Art Together

Posted in Behind the Scenes, Education, Getty Center, J. Paul Getty Museum

“Art Together” Program Ignites Students’ Enthusiasm for Museums

Some of the many details found by Art Together students on A Storm on a Mediterranean Coast by Claude-Joseph Vernet

As a new school year begins, we’re excited to launch the third season of Art Together, which invites local students and teachers to visit the Getty Center three times over the course of the year. Following last year’s program, when… More»

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Posted in Education, Getty Center, J. Paul Getty Museum

Once, Twice, Three Times! Students Make the Museum Their Own

Students from Palms Elementary in the photography galleries at the Getty Center

Palms Elementary was our partner this year for Art Together, a pilot program that invited students to explore the Museum in depth over multiple visits. We invited Mrs. Millenbaugh’s fourth-grade class at Palms to come the Museum three times. Why… More»

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      William Pope.L

      Tell us a bit about how and why you became an artist.

      I used to blame my being an artist on my grandmother, but that was my younger self looking for a scapegoat. At one point in undergrad, I had a moment, a crisis where I thought it was my job to save my family and the best way to that was to be a commercial artist—but I had to let go of that. Truth be told, being an artist is something I choose every day. Of course, maybe I choose art because I’m afraid of theater—too much memorizing and being in the moment and shit.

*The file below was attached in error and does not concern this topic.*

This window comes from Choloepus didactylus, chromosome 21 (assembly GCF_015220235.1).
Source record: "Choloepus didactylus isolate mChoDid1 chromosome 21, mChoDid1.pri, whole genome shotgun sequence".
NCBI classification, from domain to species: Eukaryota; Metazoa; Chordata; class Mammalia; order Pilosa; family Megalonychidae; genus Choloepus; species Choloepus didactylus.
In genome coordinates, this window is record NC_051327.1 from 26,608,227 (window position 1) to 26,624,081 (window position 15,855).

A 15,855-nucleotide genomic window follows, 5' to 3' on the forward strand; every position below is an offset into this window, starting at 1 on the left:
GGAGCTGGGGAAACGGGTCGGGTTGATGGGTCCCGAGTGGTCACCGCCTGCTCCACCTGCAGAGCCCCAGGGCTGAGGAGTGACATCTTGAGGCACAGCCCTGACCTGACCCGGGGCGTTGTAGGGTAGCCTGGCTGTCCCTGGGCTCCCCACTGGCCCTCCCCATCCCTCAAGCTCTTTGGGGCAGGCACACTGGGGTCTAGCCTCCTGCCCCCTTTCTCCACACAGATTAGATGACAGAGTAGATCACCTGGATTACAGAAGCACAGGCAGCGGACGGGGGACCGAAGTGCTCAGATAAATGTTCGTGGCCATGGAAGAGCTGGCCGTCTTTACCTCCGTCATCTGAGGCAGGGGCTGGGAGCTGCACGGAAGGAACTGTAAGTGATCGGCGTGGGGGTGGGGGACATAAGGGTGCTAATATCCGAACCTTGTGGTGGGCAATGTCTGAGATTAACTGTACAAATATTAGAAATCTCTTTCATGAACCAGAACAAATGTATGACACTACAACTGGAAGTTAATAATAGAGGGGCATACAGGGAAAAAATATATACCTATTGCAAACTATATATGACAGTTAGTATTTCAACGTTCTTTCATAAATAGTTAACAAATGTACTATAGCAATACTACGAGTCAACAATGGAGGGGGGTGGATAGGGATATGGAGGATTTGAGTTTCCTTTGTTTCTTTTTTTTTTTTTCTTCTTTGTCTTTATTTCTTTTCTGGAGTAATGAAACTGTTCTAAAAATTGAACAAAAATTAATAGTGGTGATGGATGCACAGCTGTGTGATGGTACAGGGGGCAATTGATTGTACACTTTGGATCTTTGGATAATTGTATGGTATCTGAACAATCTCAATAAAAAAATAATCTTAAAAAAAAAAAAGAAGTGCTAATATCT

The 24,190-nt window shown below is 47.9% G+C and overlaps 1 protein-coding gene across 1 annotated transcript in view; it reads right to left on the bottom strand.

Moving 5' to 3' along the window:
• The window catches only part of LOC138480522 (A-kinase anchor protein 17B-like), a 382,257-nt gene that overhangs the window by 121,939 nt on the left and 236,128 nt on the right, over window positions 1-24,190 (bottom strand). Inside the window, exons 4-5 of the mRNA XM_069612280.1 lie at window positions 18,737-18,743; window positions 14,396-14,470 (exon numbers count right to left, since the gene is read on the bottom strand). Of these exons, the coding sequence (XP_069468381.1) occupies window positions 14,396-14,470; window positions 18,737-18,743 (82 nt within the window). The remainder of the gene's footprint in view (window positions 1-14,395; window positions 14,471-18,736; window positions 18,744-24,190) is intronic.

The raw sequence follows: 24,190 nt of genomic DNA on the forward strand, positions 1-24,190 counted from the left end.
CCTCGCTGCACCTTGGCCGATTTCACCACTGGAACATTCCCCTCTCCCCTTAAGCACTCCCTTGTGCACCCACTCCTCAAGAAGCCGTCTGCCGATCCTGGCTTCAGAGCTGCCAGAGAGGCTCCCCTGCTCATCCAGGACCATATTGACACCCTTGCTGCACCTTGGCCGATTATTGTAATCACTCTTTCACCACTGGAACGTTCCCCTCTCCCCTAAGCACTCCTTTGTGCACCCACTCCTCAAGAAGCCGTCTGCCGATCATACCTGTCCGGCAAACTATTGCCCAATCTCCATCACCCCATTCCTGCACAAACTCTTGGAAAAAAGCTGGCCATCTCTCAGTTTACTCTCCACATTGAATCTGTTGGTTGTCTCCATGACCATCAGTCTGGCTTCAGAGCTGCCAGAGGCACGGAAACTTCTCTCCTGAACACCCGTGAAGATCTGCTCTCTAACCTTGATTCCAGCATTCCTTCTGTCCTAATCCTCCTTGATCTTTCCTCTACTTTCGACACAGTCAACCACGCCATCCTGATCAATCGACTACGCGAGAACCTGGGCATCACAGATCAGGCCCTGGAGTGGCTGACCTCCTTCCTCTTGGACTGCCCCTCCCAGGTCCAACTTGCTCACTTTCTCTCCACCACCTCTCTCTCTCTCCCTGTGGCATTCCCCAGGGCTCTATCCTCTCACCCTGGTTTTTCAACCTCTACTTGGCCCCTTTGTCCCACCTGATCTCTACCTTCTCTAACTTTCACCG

A lot of your work deals with racial issues—perceptions of “blackness,” “whiteness,” the absurdity of racial prejudices, the violence of it. Why do you address race in your work? Do you think art can be an agent of change?

      I address race in my work ‘cause day-to-day in our country it addresses me. Yes, art can change the world but so can Disney—so there is that. I think the real question is not can art change the world, but can art be changed by the world? Would we allow this?

      Humor, with a touch of the absurd, seems to be an important component in your artistic practice. What role does humor play in your work?

      I like to use humor in my work ‘cause it answers/deals with questions in ways that are very unique. Humor answers questions with an immediacy and creates a productive amnesia of the moment in the receiver—but then the wave recedes, the world floods back in with its pain, confusions, and crush but the humor remains like a perfume or an echo or a kiss inside beneath one’s skin.

      More: Artist William Pope.L on Humor, Race, and God

      From top: Obi Sunt (Production Image from the making of Obi Sunt), 2015, William Pope.L. Courtesy of the Artist © Pope.L; Gans-Nelson fight, from the album ‘Incident to the Gans-Nelson fight’ (Page 40-3), Goldfield, NV, September 3, 1906, William Pope.L. Courtesy of Steve Turner and the Artist; Tour People, 2005, William Pope.L. Courtesy of the Artist © Pope.L; Failure Drawing #301, NYU/Napkin, Rocket Crash, William Pope.L. Courtesy of the Artist © Pope.L.


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